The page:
Shareholders step up the pressure on 'humbled' RBS chiefs

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The Independent Online

Royal Bank of Scotland's board faced a series of attacks from furious shareholders at its annual meeting yesterday as the bank's chief executive defended the "painful" decision to launch a record £12bn rights issue.

Sir Fred Goodwin, the chief executive, and Sir Tom McKillop, the chairman, are under fire after springing the cash call on investors only weeks after saying it would not be necessary. Sir Fred told the meeting in Edinburgh that the rights issue was "a painful decision and an unwelcome one. But I passionately believe it is the right decision".

RBS's huge share issue has provoked ire because Britain's second-biggest bank pursued the takeover of ABN Amro last year as markets worsened, leaving its core capital position weakened. Shareholders outside Edinburgh's International Conference Centre expressed anger at the rights issue and the £5.9bn of credit crunch writedowns this year.

Luise Locke, 50, a lawyer from Edinburgh, said: "There has been far too much hubris from Mr Goodwin. They paid far too much for ABN Amro. They should have withdrawn and renegotiated the price." David Scott, 63, a retired businessman from near Glasgow, said: "They are doing a massive U-turn, which is humbling. I don't think Goodwin should go. He has a major takeover on his hands at the moment. I'm a wee bit doubtful about McKillop. Perhaps if he was a banker, things would be different. He has let Goodwin get on with it."

Inside the hall, shareholders expressed dismay at directors' pay for 2007, including £4.2m for Sir Fred. John Stein, from Stirling, attacked the "corrupting influence" of bonuses and share options. "Bonuses should be limited to the difference between a good holiday and staying at home and doing some work around the house," he added.

Bob Scott, the chairman of the remuneration committee, said that RBS had to compete in a global market for its top managers. But John Horrocks told him from the floor that RBS should take the initiative to "break the mould" on directors' pay. "We do hope that the company survives, but we hope that certain directors look at themselves in the mirror," he added.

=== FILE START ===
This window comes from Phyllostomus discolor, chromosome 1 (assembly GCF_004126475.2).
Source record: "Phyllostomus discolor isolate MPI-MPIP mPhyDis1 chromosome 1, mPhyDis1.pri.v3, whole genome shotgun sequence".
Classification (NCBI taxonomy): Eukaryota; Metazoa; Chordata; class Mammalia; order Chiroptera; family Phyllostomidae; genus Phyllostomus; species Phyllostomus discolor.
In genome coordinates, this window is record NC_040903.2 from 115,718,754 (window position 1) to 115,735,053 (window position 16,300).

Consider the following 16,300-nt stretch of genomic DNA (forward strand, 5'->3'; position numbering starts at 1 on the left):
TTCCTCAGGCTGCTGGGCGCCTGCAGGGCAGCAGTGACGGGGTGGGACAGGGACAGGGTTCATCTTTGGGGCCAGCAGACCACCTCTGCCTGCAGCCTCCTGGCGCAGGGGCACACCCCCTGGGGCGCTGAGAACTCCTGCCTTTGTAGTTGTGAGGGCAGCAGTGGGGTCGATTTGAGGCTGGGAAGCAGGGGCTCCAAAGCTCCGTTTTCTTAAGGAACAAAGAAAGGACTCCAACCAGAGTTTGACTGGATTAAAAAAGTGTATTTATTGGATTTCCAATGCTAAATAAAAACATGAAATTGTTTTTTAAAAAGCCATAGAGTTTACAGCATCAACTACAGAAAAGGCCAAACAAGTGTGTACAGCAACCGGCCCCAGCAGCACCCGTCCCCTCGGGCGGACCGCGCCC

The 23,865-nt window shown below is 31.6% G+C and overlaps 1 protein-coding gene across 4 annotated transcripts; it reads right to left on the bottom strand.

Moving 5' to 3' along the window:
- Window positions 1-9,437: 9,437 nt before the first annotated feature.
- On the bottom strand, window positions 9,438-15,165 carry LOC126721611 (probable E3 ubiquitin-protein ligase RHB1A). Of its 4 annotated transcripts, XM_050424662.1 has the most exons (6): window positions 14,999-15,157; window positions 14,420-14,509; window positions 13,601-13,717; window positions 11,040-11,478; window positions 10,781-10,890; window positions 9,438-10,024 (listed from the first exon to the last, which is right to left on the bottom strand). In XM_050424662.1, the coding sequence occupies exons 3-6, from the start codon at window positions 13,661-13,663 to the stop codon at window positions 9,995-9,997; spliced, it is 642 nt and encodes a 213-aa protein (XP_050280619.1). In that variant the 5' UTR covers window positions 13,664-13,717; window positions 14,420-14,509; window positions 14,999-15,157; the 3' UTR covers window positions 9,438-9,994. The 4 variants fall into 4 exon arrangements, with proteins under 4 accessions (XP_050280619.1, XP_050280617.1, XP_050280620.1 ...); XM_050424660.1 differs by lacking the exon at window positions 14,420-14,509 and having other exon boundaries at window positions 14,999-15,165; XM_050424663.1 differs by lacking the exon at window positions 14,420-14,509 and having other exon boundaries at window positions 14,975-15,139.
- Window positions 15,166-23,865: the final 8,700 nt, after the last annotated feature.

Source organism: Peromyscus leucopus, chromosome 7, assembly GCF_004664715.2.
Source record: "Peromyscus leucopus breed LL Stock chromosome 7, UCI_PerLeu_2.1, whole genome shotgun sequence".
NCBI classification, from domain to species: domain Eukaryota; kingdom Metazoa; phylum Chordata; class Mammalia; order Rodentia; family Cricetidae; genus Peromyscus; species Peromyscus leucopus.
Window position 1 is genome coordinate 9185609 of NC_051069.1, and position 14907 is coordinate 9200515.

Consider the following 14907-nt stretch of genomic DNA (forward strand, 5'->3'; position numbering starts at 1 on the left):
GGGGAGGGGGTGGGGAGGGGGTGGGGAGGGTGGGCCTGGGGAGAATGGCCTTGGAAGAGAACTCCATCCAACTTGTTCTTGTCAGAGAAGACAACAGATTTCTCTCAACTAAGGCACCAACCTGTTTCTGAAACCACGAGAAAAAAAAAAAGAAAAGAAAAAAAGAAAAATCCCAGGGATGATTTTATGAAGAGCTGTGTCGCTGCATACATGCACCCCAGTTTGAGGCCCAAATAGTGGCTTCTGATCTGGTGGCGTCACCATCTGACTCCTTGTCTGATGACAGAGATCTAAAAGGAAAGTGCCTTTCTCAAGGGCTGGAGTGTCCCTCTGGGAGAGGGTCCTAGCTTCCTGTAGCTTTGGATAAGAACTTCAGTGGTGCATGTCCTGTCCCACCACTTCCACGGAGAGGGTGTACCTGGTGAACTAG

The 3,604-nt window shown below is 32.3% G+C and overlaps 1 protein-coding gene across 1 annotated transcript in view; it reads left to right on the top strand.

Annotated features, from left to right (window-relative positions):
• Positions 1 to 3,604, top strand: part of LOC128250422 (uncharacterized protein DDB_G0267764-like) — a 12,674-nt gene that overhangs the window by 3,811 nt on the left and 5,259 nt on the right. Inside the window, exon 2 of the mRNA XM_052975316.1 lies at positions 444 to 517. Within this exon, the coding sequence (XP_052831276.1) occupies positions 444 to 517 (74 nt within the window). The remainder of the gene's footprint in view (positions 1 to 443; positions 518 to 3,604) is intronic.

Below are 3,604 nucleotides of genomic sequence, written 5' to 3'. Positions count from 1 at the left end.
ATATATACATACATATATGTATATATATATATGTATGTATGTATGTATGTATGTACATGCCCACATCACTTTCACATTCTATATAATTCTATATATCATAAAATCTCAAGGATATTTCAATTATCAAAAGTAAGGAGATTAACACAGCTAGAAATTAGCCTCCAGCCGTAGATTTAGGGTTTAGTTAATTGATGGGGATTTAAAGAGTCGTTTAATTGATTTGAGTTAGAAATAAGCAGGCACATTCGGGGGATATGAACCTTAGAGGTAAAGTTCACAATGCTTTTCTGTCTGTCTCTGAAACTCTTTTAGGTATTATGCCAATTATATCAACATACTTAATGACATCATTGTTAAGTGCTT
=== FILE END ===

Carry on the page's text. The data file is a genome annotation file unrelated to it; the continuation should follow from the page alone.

The bank's remuneration report, voted on by institutional investors before the rights issue was announced, received a sizeable 8.65 per cent vote against.

Sir Tom presided over the meeting, but Jonathan Norrie received applause when he insisted that Sir Fred should explain what had changed to force the rights issue.

The embattled chief executive insisted that at the bank's results he had simply said that he did not expect to need a rights issue unless conditions got much worse. Sir Fred said that unforeseen changes in the markets and the economy had left the bank's capital protection looking thin. "I'm not exactly sure which one it was. There were a number of things weighing down on the business... It was painful to decouple ourselves from the strategy that we had pursued for a long time."

Sir Tom, the former chief executive of AstraZeneca, defended himself against Fred Lawson, a shareholder who accused him of being a pharmacist and not a banker. He said that he was trained as a mathematician, not a pharmacist, had run AstraZeneca for 14 years taking major strategic decisions, and had been a director of banks for almost 10 years. "With humility, I would suggest that I do know a bit about it," the former Lloyds TSB director said.

Not all the 403 shareholders at the meeting were venting fury. Ray Donnelly was vociferous in his praise for RBS and Sir Fred. In 10 years, the bank had gone from "a lovely, friendly, clubbable, regional institution" to become one of the biggest banks in the world. "By God, where is the appreciation of that by the people of Scotland?" he asked.

He told Sir Tom to give "a good kicking" to institutional investors who pressed for the rights issue but were happy to take back capital in share buy-backs not long before. Sir Tom replied that he had a "robust dialogue" with fund managers. Sir Fred was defended by the bank's former chairman and chief executive, Sir George Mathewson, who masterminded the £21bn take-over of NatWest in 2000.

Sir George said outside the hall: "I have to say that the idea of a rights issue was a surprise to me, as it was to Tom and Fred, actually... This is not a time for throwing out the baby with the bath water. If you could choose one person to handle the integration of ABN and RBS in the whole world, it would be Fred." He dismissed the idea of Sir Fred staying on for a year and then leaving as "meaningless".

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